Visit Your Local PBS Station PBS Home PBS Home Programs A-Z TV Schedules Watch Video Donate Shop PBS Search PBS
PBS TeacherSource

Interactive Teacher
Guide
Night Shift

Viewing GuideCareers and Vocational Education ActivitiesHealth Activities
Mathematics ActivitiesResource LinksClassroom Resources


HEALTH Met Life

Duplicate or distribute this activity. Students may work independently or cooperatively.

Night Owls
Many of the employees in “Night Shift” say that the hardest part of their jobs is getting a good night’s sleep after the sun comes up. And in Segment 8, Dr. William Dement warns that a lack of sleep can cause not only personal health problems, but societal problems as well. Do you think people are aware of the importance of sleep?

• Take a class survey to find out the amount of hours that your classmates sleep per night. Ask them if they usually feel tired, or if they think they are getting enough sleep. You may also want to include parents or working friends in your survey.

• Do research to learn more about how much sleep the average person needs per night, and what the health benefits of regular sleep are. Also investigate what happens to your body when you don’t get enough sleep. Check out Night Shift’s web resources at www.pbs.org/livelyhood/nightshift/webresources.html as well as www.pbs.org/livelyhood/nightshift/sleep.html

Research what kinds of problems can occur from lack of sleep. You may want to form groups to investigate the accidents mentioned in “Night Shift,” such as the Exxon-Valdez oil spill, the Three Mile Island nuclear reactor malfunction as well as the common and dangerous problem of driving while drowsy. Some websites to help you get started are: www.fda.gov/fdac/features/1998/sleepsoc.html, www.toad.net/~andrews/sleep.html, and www.oilspill.state.ak.us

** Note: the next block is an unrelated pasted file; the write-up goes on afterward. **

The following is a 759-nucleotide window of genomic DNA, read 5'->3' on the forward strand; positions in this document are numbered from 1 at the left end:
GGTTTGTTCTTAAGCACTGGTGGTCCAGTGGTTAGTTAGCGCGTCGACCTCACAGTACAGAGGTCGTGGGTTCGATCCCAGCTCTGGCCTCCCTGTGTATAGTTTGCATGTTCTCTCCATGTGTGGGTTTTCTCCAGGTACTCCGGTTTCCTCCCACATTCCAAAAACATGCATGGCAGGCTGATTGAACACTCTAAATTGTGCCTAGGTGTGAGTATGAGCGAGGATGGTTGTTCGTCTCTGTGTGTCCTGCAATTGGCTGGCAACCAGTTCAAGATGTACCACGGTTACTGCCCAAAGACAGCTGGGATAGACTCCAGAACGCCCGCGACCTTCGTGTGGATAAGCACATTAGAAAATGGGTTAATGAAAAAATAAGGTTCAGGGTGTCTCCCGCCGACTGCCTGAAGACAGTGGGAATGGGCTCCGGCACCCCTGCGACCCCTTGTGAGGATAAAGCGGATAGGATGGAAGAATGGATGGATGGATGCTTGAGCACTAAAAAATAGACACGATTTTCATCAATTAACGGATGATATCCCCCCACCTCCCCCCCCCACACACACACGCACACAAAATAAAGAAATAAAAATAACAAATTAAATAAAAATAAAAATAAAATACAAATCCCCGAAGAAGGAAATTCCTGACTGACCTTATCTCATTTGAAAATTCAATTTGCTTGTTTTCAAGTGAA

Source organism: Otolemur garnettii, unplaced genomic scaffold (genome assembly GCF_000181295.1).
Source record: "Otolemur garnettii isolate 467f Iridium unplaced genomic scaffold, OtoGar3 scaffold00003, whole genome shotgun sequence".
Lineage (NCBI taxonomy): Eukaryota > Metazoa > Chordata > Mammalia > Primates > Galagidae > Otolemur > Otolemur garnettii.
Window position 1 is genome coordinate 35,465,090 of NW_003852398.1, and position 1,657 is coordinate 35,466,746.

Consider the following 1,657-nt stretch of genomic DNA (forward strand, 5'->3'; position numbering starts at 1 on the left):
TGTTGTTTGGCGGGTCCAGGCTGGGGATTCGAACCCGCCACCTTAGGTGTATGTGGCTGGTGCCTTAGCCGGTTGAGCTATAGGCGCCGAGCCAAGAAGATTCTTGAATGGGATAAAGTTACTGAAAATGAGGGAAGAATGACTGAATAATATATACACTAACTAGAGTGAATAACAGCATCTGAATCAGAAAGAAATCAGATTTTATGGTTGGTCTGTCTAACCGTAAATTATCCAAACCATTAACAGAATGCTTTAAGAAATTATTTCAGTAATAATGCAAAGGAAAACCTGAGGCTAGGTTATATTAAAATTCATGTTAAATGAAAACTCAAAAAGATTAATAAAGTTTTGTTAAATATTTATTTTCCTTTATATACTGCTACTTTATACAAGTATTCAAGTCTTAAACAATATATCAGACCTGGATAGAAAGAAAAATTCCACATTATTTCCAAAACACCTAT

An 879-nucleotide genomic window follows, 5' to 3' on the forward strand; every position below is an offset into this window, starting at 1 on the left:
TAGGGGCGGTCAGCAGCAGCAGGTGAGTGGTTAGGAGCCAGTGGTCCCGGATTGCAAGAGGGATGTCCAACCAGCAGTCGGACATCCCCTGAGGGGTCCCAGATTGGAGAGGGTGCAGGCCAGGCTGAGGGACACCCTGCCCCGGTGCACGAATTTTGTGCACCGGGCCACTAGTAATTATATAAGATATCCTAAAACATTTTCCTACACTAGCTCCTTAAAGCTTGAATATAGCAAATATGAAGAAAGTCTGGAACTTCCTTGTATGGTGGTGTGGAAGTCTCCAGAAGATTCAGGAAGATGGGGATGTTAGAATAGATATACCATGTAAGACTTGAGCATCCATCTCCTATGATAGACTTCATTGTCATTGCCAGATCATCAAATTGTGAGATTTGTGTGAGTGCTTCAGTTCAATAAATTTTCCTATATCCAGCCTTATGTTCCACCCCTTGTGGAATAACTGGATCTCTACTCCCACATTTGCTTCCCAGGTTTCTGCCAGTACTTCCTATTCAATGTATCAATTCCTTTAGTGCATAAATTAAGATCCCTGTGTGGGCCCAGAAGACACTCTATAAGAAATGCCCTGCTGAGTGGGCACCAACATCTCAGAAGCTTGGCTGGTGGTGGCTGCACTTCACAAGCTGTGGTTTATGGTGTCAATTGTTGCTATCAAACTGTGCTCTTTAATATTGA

Summarize your findings in the form of an oral report or visual display. Present your findings to your classmates, and offer your opinion on how people can get the sleep they need to stay healthy. You might also work with classmates to create a public service campaign to inform people of the importance of sleep for health and safety. Post information at stores, doctor’s offices, and other locations in your community.

Job Safety
In many overnight jobs, such as an emergency room nurse or a cross-country trucker, the ability to stay awake and alert is crucial. But what happens if the night shift workers aren’t getting enough sleep? Have a discussion about how to decrease the negative effects of tiredness.

• Identify the jobs shown in “Night Shift” in which worker alertness is crucial. Which ones do you think require the greatest amount of alertness? Why?

• If workers are tired or nodding off during these jobs, what problems could arise? Are any of these problems life-threatening?

• What precautions could employees and their employers take to make sure no one falls asleep on the job?

• Find some new ideas companies are coming up with to keep workers alert. For some ideas, check out the Livelyhood website at: www.pbs.org/livelyhood/nightshift/sleep.html

Offer what you think are the best solutions in the form of a brief presentation, and deliver your analysis to the class.

The Great Sleep Debate
Although some night shift workers claim that their bodies adjust to a different sleep schedule, other individuals maintain that the human body never really makes that adjustment. Do you think it is natural and healthy for people to work the night shift?

• Do research to learn more about the body’s natural sleep schedule. A good place to start is the "Night Shift" web resources, particularly the circadian technologies page and The National Sleep Foundation’s page, at www.pbs.org/livelyhood/nightshift/webresources.html.

• Divide the class into two groups. One half will argue that night shifts are not significantly disruptive to the body’s sleep schedule, and provide important economic benefits to individuals and society. The other half will argue that night work is unavoidably disruptive to sleep schedules, and so is a threat to the well-being of both individuals and society.

After the debate, let each individual give his or her opinion on the debate. Make a chart delineating students' points of view. Post these results in the classroom.